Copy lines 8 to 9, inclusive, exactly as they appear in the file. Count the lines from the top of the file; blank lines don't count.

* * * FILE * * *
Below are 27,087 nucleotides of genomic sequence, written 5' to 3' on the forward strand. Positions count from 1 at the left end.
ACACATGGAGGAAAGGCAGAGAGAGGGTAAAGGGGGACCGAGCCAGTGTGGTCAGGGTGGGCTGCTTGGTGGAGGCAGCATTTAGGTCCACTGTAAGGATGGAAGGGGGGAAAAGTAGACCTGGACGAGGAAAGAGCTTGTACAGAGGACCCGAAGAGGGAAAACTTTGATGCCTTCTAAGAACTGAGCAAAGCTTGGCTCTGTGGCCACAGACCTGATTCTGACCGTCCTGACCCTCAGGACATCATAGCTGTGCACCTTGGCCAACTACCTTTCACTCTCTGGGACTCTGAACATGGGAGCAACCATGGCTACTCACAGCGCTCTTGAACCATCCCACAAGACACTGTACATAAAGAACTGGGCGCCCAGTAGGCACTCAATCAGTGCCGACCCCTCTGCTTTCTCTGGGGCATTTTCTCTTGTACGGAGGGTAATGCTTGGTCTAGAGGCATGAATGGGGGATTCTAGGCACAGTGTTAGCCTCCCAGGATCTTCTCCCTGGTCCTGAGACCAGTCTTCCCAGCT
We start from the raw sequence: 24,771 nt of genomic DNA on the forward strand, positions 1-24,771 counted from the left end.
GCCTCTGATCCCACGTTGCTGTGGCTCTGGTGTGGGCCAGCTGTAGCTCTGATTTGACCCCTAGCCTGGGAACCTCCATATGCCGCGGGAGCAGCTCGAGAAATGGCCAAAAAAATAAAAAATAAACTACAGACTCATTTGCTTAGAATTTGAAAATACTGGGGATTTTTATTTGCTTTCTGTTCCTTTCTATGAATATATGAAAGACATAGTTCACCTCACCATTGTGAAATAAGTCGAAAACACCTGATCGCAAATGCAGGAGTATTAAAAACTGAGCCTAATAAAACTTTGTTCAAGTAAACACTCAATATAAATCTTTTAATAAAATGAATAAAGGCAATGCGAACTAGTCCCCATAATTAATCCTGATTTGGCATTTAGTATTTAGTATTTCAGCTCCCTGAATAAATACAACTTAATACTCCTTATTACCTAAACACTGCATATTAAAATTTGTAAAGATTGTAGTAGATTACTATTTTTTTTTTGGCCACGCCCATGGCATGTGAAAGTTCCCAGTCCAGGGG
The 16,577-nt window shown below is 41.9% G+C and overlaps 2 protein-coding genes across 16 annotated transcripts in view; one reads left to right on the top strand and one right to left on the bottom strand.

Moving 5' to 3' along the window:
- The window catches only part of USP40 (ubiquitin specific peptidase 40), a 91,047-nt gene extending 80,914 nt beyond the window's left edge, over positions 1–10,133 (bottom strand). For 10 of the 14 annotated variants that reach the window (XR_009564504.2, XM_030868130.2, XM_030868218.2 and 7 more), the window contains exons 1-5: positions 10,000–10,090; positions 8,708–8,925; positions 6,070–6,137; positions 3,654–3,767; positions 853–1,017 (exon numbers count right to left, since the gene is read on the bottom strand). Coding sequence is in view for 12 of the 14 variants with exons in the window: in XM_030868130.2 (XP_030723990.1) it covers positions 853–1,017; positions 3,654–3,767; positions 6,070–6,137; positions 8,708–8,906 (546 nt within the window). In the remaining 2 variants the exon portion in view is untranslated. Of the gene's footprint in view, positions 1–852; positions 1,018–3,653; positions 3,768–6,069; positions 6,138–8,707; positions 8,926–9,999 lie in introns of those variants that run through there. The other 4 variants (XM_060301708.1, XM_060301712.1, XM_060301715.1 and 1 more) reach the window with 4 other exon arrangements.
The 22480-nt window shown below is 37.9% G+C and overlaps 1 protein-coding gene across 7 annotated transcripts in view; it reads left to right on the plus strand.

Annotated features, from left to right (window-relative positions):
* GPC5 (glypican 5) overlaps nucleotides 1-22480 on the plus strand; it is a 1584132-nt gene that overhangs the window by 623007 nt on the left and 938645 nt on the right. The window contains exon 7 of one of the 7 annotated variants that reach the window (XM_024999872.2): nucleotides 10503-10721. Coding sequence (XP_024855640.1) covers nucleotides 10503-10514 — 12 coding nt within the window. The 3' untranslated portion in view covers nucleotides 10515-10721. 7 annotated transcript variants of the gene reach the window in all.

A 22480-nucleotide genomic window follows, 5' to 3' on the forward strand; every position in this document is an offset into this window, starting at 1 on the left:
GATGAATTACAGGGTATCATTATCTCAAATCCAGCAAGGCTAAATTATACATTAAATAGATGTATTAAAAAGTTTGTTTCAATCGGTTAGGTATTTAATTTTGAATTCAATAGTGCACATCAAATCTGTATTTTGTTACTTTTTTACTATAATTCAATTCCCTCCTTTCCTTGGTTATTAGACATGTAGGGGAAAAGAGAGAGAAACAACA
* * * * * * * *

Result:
The 22480-nt window shown below is 37.9% G+C and overlaps 1 protein-coding gene across 7 annotated transcripts in view; it reads left to right on the plus strand.

Annotated features, from left to right (window-relative positions):